Wednesday, July 11, 2012

Midweek Roundup.

Cliff Hills-Dream Good. About four years ago, I wrote that Cliff Hillis "is the golden mean of power pop - punchy enough to satisfy fans of Fountains of Wayne or Cheap Trick, but melodic enough to satisfy fans of Squeeze, Michael Carpenter and Paul McCartney". That was the last time Hillis released a solo disc, and now he's back with Dream Good which is just as good as The Long Now if not better. Hillis has a preternatural gift for melody and the immediate hooks of "Keep the Blue Skies" threaten to make it your new favorite song after just one listen. "Sing it Once Again" is an acoustic-guitar based gem with handclaps, "Ways and Means" finds him rocking like his days in Ike, and the moody, melodic Beatlesque "Welcome to You" would have fit in snugly on the last Red Button album. Just take about 35-40 minutes and listen below - it's easily one of the year's best.

Kool Kat | iTunes

Salim Nourallah-Hit Parade. A search of my archives reveals that somehow I've never featured a Salim Nourallah album here despite the fact that he's been a prolific artist producing high-quality pop for many years now. Nourallah is part of the "Texas pop/rock mafia" that features the likes of Rhett Miller, Joe Reyes, John Dufilho, John Lefler and others, who all tend to produce or play on each other's albums. Anyway, Hit Parade is perhaps the apotheosis of Nourallah's career, a fully-realized pop masterpiece. There's plenty to reward repeated listenings - for example, opener "38 Rue de Sevigne" sounds like your typical slow acoustic opening number until it isn't, "Travolta" sounds like an amusing faux-disco number until a closer listen to the lyrics reveals it to be the story of a man in crisis with a marriage pending, and "Never Felt Better" ends up belying its title. Nourallah's songcraft is at its peak - the Lennonesque title track burrows into your head, while "Goddamn Life" and "The Quitter" are top-notch guitar pop. With the surfeit of music out there, we don't always have the time to let albums grow on us, but this one is worth the effort in that department. I liked it on first listen, loved it a month later, and now I'm thinking it's my favorite album of the year so far. (Wish I had better samples for this, but the snippets below with the previews at Amazon/iTunes should give you a good idea of the sound).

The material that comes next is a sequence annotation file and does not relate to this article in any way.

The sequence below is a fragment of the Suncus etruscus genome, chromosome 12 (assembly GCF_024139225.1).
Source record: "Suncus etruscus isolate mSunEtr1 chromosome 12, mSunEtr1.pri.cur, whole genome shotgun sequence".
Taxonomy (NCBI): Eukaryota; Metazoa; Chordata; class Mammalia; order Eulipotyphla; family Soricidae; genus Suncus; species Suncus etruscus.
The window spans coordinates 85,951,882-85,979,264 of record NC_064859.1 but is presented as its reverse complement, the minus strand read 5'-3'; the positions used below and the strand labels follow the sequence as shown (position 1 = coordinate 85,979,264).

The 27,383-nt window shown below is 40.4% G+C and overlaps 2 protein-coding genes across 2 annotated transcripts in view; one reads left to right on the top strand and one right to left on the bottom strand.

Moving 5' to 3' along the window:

Amazon | iTunes

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